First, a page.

All the music tracks in "40 Years of Goth" are from Toronto-area independent artists, and all have female singers and musicians, two things that were personally important for me to support. I wanted the music to mirror the video, to move sonically from the late 70s to today, but using contemporary, active groups. Amy’s Arms is a young goth rock band and their new record My Dear Violet had the 80s post-punk guitar sound I wanted to kick things off, something with lots of raw energy but without scaring away the casual non-goth viewer; we used two tracks from them, “Breathless Heart” and “Kisses.” As we get to the late 90s, I wanted to show the influence of rave culture and electronic dance music, which changed goth clubs, and clothing, quite a bit. The song “Devil’s Night” by Johnny Hollow had several great remixes to choose from, which helped us make that transition, and we also used their song “Bloodsuckers,” which is bouncier with a cabaret-piano vibe that suited the evolution into more fun, girlie looks like Lolita and steampunk. Finally, I wanted to end with something modern, and For Esme’s dark dreampop track “Be a Light’ seemed a great way to play us out. There are several lyrical references that also match up with the models, if you pay attention.
What makes music "goth"? What are a few current goth bands that you think are really flying the flag for the subculture?
Goth music in my view should be sexy, dramatic, and a little bit scary. I’m not a musicologist, but I also think the best stuff is really heavy on the bass, and has lots of space. Honestly, the band still flying the flag is still The Cure, despite their age. My favorite goth band in the world right now isn’t really considered goth by most goths and that’s a shame. Because Savages is not only the second coming of Siouxsie and the Banshees, they are the best live rock band going, they are dark and angry and poetic and artful and everything goths should be flocking towards like vampires on a virgin’s neck. Bands like Grave Pleasures and Eagulls are doing the classic post-punk stuff well, the self-described “cholo goth” of Prayers is very interesting, and I’m down with all the nu goth witches like Chelsea Wolfe, Zola Jesus, Bat for Lashes, Austra and the like.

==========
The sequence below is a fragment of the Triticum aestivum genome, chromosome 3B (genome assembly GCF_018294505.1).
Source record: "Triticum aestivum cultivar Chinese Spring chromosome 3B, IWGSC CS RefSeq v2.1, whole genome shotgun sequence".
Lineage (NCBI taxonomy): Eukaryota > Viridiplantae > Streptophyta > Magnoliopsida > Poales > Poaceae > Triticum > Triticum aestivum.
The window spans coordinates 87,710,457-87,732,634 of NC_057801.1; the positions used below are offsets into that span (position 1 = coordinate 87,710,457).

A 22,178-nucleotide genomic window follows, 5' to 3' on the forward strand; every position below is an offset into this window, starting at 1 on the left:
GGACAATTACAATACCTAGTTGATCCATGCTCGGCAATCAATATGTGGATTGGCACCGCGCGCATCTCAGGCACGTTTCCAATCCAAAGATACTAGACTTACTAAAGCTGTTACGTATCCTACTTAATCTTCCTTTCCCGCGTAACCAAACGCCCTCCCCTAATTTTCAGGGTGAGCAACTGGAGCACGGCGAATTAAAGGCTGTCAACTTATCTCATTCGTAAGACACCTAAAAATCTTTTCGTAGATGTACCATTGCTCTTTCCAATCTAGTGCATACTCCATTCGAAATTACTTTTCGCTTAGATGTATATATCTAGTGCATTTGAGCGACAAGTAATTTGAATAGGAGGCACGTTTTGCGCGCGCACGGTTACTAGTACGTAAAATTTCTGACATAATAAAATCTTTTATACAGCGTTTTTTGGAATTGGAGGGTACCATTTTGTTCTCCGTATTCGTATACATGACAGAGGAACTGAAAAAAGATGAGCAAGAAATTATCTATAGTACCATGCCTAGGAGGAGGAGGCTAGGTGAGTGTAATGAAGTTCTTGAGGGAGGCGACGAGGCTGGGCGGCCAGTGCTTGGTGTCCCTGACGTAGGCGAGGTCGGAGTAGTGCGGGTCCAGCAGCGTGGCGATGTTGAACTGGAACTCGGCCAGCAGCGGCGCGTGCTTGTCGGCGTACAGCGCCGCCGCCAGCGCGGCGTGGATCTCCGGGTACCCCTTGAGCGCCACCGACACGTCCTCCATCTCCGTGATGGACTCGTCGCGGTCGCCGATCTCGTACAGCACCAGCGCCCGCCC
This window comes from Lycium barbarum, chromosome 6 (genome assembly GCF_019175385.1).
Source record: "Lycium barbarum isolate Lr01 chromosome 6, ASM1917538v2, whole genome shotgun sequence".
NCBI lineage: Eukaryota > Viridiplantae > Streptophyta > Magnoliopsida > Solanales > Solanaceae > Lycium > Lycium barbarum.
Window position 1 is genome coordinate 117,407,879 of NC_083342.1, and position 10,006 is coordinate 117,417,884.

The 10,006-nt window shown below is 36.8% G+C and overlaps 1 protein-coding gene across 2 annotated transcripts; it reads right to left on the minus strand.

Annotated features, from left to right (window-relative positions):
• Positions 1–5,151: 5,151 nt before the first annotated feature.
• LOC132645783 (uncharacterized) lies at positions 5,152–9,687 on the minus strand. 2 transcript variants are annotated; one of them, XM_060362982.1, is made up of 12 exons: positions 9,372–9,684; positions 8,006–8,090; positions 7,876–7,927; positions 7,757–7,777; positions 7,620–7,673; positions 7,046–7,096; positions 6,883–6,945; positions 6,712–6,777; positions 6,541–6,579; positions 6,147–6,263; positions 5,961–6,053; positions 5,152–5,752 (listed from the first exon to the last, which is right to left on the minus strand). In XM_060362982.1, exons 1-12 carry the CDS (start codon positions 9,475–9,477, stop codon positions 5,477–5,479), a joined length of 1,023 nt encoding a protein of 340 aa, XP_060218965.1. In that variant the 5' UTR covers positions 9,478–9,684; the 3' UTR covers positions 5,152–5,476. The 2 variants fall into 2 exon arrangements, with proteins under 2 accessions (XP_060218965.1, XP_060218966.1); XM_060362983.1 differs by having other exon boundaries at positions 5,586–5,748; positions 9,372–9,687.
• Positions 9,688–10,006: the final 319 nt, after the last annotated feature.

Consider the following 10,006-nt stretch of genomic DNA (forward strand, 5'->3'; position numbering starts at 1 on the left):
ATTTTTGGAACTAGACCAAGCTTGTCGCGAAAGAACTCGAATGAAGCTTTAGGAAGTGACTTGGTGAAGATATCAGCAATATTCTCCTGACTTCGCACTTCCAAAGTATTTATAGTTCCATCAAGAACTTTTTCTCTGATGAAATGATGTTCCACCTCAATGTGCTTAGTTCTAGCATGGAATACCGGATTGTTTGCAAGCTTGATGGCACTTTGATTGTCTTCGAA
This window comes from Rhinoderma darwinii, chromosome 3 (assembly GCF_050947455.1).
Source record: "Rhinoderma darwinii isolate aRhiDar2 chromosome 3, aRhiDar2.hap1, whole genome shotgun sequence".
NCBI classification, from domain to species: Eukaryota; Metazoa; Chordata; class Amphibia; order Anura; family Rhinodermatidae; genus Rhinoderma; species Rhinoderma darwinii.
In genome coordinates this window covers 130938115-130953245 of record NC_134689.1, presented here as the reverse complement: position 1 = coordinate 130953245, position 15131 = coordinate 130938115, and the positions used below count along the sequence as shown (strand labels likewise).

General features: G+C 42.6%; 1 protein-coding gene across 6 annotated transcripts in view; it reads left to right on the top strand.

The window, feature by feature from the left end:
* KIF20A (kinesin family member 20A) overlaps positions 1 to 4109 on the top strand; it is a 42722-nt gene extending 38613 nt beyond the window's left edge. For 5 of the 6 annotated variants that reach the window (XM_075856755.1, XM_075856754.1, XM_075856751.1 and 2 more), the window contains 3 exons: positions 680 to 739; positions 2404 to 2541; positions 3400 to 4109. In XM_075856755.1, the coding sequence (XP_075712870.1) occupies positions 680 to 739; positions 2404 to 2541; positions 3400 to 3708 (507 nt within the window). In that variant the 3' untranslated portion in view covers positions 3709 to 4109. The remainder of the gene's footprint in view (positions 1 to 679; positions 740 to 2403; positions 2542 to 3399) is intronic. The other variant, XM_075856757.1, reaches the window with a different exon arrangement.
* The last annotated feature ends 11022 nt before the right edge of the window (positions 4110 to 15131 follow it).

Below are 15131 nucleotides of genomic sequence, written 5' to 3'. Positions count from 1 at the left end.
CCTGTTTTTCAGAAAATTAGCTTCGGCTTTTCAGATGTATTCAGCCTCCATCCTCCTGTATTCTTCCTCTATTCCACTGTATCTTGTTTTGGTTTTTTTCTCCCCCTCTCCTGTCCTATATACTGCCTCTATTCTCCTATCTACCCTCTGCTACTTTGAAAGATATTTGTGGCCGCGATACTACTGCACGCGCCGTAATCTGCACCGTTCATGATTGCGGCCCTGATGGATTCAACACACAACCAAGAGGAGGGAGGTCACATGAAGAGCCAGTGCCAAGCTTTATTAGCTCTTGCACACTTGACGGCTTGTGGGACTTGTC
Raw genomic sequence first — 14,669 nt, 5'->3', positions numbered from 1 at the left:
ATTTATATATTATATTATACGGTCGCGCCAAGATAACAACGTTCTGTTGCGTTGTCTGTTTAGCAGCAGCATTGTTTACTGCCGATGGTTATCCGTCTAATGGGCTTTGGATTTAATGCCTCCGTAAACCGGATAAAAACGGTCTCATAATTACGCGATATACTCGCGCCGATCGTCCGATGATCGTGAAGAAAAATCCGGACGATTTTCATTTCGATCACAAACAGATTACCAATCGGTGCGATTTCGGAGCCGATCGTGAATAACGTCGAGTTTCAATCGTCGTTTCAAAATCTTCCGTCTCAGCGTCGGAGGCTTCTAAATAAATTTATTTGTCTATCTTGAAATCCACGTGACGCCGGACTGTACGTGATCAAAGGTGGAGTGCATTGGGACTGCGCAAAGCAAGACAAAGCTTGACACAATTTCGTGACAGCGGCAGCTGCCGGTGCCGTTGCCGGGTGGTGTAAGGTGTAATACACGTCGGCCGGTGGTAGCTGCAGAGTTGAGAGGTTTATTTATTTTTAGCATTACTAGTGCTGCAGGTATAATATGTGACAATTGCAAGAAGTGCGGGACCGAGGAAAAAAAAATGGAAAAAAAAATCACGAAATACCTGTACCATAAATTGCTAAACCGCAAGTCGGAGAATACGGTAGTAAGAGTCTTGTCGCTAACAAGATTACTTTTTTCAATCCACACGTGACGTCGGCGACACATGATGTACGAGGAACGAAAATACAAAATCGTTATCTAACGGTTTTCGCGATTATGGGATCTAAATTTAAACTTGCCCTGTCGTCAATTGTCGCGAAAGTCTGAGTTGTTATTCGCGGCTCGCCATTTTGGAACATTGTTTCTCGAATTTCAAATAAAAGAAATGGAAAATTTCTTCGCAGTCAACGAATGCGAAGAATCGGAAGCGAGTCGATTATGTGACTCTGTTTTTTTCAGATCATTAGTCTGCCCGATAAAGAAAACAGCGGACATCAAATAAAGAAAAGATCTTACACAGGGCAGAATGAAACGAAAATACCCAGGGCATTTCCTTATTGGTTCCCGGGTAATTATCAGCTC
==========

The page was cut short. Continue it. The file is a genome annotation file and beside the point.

How important is the fashion aspect to being goth? Conversely, how crucial is the music part—must you be a fan of goth music to be a true goth? Are the boundaries that rigid?
Goth is a subculture that has a soundtrack. Yes, it’s about an appreciation for literature and history and art too, but at the core, it sprang from a music scene, and the main definition of a goth for a long time was someone who listens to goth music. Today, goth is more about the fashion—there are hardcore Lolita and steampunk goths who’ve never heard Joy Division or Marilyn Manson. And that’s OK, culture is meant to mutate.
What is the current state of goth? It seems like it's cooler than ever to be into capes and post-punk and skulls; do you think that the renewed interest in spooky things is a positive sign for the culture's survival?
There’s an old joke: Goth’s not dead, it just looks that way. It honestly has never gone away since the 1970s. But every few years it pops up out of the shadows and you can find more of it on the runway and in the malls, and yes, right now, Nu-Goth is cool and all over Instagram and Etsy and the like. It’s exciting to see where this next generation of fashion designers and models and artists are going to take it before it slinks back underground again.
Kim Kelly is neither goth nor fashionable, but she is on Twitter.